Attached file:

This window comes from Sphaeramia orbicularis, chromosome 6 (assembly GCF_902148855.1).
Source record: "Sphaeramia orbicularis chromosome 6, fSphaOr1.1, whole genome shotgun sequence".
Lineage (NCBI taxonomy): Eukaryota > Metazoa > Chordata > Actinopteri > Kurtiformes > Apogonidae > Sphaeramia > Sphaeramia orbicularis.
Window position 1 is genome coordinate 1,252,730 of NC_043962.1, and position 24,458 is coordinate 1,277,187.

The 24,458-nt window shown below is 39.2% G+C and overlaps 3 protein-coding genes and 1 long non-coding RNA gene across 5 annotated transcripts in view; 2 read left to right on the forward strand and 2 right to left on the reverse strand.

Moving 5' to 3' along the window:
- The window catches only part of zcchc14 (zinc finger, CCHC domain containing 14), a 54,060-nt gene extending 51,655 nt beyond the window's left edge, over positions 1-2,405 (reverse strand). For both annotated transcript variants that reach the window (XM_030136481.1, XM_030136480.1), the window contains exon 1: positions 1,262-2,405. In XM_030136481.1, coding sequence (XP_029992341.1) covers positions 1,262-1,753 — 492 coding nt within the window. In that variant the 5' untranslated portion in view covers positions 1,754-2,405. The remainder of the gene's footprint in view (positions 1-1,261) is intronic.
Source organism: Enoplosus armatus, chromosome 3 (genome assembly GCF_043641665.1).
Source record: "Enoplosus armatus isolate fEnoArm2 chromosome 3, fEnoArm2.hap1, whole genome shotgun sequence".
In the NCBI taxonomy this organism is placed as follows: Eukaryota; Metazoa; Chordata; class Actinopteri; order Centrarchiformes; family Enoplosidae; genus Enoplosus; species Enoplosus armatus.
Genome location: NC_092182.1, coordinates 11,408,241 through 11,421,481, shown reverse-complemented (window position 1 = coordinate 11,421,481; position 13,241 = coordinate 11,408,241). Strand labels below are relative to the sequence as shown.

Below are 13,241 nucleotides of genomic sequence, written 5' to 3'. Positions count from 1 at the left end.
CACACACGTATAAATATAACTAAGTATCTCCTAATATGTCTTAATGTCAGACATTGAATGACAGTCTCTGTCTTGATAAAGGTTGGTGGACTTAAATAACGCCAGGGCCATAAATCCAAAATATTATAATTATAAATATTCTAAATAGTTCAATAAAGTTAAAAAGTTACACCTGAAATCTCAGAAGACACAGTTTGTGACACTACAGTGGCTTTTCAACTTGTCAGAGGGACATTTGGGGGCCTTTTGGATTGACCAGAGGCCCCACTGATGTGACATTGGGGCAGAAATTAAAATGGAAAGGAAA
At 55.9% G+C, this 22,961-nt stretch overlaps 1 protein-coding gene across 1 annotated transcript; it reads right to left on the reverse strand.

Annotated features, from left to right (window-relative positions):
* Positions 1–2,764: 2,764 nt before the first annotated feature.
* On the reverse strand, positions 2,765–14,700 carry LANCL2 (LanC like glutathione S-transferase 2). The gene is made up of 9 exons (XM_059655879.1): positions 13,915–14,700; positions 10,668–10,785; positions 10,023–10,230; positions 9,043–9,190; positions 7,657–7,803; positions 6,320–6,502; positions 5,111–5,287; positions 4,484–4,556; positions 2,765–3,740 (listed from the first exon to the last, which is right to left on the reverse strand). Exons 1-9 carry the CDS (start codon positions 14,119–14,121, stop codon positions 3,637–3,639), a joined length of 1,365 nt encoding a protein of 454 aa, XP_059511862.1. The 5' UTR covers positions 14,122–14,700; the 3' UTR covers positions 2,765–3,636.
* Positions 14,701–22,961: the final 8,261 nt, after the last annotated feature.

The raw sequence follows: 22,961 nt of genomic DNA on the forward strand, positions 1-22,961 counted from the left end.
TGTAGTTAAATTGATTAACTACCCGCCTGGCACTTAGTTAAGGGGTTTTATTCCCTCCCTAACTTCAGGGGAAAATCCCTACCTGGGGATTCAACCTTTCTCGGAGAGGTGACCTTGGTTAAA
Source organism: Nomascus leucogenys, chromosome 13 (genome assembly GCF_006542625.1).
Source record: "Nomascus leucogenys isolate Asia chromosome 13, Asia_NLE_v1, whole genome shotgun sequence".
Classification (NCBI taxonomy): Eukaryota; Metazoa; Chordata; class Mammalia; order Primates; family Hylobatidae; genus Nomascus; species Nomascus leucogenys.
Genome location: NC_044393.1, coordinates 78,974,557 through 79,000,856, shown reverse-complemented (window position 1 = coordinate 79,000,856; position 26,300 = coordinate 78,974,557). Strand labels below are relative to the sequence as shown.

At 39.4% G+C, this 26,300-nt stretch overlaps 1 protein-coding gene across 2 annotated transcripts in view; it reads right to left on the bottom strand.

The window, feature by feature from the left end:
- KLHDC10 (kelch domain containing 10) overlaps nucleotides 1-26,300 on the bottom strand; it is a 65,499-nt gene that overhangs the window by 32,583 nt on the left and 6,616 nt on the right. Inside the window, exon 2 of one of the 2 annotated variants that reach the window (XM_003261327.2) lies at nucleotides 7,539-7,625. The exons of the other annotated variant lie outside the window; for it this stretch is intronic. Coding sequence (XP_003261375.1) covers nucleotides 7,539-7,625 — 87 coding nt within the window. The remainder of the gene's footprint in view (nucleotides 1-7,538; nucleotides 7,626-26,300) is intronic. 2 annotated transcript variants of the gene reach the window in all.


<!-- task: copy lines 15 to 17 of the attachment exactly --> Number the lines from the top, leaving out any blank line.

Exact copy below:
Annotated features, from left to right (window-relative positions):
* Positions 1–2,764: 2,764 nt before the first annotated feature.
* On the reverse strand, positions 2,765–14,700 carry LANCL2 (LanC like glutathione S-transferase 2). The gene is made up of 9 exons (XM_059655879.1): positions 13,915–14,700; positions 10,668–10,785; positions 10,023–10,230; positions 9,043–9,190; positions 7,657–7,803; positions 6,320–6,502; positions 5,111–5,287; positions 4,484–4,556; positions 2,765–3,740 (listed from the first exon to the last, which is right to left on the reverse strand). Exons 1-9 carry the CDS (start codon positions 14,119–14,121, stop codon positions 3,637–3,639), a joined length of 1,365 nt encoding a protein of 454 aa, XP_059511862.1. The 5' UTR covers positions 14,122–14,700; the 3' UTR covers positions 2,765–3,636.